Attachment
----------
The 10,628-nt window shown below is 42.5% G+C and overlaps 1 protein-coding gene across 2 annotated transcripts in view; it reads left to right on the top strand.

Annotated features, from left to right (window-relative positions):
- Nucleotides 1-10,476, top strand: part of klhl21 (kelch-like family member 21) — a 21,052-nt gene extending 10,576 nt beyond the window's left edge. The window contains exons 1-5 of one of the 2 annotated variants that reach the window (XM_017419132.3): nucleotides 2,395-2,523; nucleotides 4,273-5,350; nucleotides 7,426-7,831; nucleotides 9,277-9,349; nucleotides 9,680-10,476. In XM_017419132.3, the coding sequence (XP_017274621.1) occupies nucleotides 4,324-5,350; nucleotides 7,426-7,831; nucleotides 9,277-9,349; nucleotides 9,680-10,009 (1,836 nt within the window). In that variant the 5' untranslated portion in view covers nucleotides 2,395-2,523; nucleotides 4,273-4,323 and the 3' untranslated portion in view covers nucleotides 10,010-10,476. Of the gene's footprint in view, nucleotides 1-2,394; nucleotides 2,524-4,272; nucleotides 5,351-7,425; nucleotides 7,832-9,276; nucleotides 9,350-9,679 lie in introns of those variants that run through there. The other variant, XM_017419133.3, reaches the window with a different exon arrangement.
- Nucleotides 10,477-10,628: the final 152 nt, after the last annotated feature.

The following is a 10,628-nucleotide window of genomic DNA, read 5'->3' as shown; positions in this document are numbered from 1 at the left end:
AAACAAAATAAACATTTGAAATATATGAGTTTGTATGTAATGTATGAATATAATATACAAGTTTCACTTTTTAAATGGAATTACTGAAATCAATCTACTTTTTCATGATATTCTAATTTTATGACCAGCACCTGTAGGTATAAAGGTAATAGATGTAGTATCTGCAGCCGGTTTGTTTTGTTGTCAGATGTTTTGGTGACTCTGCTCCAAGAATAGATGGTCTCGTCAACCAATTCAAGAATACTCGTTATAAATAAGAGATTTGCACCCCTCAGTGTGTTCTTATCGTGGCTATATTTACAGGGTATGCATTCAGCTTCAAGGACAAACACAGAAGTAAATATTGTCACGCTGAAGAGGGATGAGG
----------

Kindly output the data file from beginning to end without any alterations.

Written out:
The 10,628-nt window shown below is 42.5% G+C and overlaps 1 protein-coding gene across 2 annotated transcripts in view; it reads left to right on the top strand.

Annotated features, from left to right (window-relative positions):
- Nucleotides 1-10,476, top strand: part of klhl21 (kelch-like family member 21) — a 21,052-nt gene extending 10,576 nt beyond the window's left edge. The window contains exons 1-5 of one of the 2 annotated variants that reach the window (XM_017419132.3): nucleotides 2,395-2,523; nucleotides 4,273-5,350; nucleotides 7,426-7,831; nucleotides 9,277-9,349; nucleotides 9,680-10,476. In XM_017419132.3, the coding sequence (XP_017274621.1) occupies nucleotides 4,324-5,350; nucleotides 7,426-7,831; nucleotides 9,277-9,349; nucleotides 9,680-10,009 (1,836 nt within the window). In that variant the 5' untranslated portion in view covers nucleotides 2,395-2,523; nucleotides 4,273-4,323 and the 3' untranslated portion in view covers nucleotides 10,010-10,476. Of the gene's footprint in view, nucleotides 1-2,394; nucleotides 2,524-4,272; nucleotides 5,351-7,425; nucleotides 7,832-9,276; nucleotides 9,350-9,679 lie in introns of those variants that run through there. The other variant, XM_017419133.3, reaches the window with a different exon arrangement.
- Nucleotides 10,477-10,628: the final 152 nt, after the last annotated feature.

The following is a 10,628-nucleotide window of genomic DNA, read 5'->3' as shown; positions in this document are numbered from 1 at the left end:
AAACAAAATAAACATTTGAAATATATGAGTTTGTATGTAATGTATGAATATAATATACAAGTTTCACTTTTTAAATGGAATTACTGAAATCAATCTACTTTTTCATGATATTCTAATTTTATGACCAGCACCTGTAGGTATAAAGGTAATAGATGTAGTATCTGCAGCCGGTTTGTTTTGTTGTCAGATGTTTTGGTGACTCTGCTCCAAGAATAGATGGTCTCGTCAACCAATTCAAGAATACTCGTTATAAATAAGAGATTTGCACCCCTCAGTGTGTTCTTATCGTGGCTATATTTACAGGGTATGCATTCAGCTTCAAGGACAAACACAGAAGTAAATATTGTCACGCTGAAGAGGGATGAGG